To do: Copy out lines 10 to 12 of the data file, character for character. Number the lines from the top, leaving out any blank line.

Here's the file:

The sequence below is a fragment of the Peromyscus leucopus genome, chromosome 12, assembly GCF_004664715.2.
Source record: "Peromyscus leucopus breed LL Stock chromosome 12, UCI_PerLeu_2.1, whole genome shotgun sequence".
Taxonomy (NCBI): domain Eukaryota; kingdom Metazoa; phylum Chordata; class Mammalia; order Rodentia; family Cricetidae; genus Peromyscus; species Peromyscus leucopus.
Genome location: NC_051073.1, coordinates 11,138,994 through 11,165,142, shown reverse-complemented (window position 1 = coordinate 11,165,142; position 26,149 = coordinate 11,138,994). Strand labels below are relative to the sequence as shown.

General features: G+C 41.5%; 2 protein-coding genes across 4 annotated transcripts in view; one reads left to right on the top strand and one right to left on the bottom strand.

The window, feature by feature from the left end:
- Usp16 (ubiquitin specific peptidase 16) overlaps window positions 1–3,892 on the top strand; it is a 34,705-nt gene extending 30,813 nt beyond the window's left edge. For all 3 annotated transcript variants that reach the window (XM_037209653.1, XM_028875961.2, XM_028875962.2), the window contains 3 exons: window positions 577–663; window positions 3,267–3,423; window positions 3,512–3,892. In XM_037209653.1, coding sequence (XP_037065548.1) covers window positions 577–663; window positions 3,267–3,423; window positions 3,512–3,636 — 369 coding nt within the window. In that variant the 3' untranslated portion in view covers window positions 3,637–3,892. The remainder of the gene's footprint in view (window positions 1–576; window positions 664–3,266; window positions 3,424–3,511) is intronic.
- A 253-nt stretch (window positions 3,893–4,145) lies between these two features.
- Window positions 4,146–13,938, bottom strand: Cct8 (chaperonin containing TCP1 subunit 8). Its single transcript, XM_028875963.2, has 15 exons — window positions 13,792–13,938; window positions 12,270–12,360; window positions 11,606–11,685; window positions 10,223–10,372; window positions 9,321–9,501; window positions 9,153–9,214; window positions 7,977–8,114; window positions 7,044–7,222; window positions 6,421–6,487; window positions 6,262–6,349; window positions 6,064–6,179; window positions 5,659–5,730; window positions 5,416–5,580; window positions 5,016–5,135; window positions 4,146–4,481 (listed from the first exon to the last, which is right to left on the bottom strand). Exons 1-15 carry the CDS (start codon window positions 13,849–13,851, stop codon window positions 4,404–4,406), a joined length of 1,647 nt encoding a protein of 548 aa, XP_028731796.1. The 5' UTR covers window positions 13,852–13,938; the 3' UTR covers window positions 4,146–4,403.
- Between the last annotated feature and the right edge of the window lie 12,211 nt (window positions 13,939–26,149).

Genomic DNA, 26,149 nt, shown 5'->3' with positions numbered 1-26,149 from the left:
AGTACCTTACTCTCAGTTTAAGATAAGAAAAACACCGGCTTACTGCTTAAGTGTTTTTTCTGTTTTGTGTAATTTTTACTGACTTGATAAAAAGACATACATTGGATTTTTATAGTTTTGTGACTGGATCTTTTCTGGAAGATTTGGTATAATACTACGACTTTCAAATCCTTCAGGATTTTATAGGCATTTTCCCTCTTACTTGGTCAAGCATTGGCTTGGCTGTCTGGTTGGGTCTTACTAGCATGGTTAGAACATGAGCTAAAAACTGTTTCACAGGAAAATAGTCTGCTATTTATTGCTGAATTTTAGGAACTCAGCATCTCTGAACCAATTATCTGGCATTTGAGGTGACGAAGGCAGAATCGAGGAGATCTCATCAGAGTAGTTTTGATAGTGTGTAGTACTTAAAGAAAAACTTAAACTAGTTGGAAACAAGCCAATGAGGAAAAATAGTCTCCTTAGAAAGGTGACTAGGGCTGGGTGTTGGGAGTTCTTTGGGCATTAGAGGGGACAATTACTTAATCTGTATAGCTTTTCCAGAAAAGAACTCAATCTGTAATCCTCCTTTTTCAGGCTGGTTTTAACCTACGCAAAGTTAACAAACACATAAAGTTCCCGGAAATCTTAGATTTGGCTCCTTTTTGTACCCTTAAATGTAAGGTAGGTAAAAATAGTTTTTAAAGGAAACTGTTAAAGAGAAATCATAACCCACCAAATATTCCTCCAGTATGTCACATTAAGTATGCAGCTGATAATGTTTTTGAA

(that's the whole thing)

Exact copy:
- Between the last annotated feature and the right edge of the window lie 12,211 nt (window positions 13,939–26,149).

Genomic DNA, 26,149 nt, shown 5'->3' with positions numbered 1-26,149 from the left:
AGTACCTTACTCTCAGTTTAAGATAAGAAAAACACCGGCTTACTGCTTAAGTGTTTTTTCTGTTTTGTGTAATTTTTACTGACTTGATAAAAAGACATACATTGGATTTTTATAGTTTTGTGACTGGATCTTTTCTGGAAGATTTGGTATAATACTACGACTTTCAAATCCTTCAGGATTTTATAGGCATTTTCCCTCTTACTTGGTCAAGCATTGGCTTGGCTGTCTGGTTGGGTCTTACTAGCATGGTTAGAACATGAGCTAAAAACTGTTTCACAGGAAAATAGTCTGCTATTTATTGCTGAATTTTAGGAACTCAGCATCTCTGAACCAATTATCTGGCATTTGAGGTGACGAAGGCAGAATCGAGGAGATCTCATCAGAGTAGTTTTGATAGTGTGTAGTACTTAAAGAAAAACTTAAACTAGTTGGAAACAAGCCAATGAGGAAAAATAGTCTCCTTAGAAAGGTGACTAGGGCTGGGTGTTGGGAGTTCTTTGGGCATTAGAGGGGACAATTACTTAATCTGTATAGCTTTTCCAGAAAAGAACTCAATCTGTAATCCTCCTTTTTCAGGCTGGTTTTAACCTACGCAAAGTTAACAAACACATAAAGTTCCCGGAAATCTTAGATTTGGCTCCTTTTTGTACCCTTAAATGTAAGGTAGGTAAAAATAGTTTTTAAAGGAAACTGTTAAAGAGAAATCATAACCCACCAAATATTCCTCCAGTATGTCACATTAAGTATGCAGCTGATAATGTTTTTGAA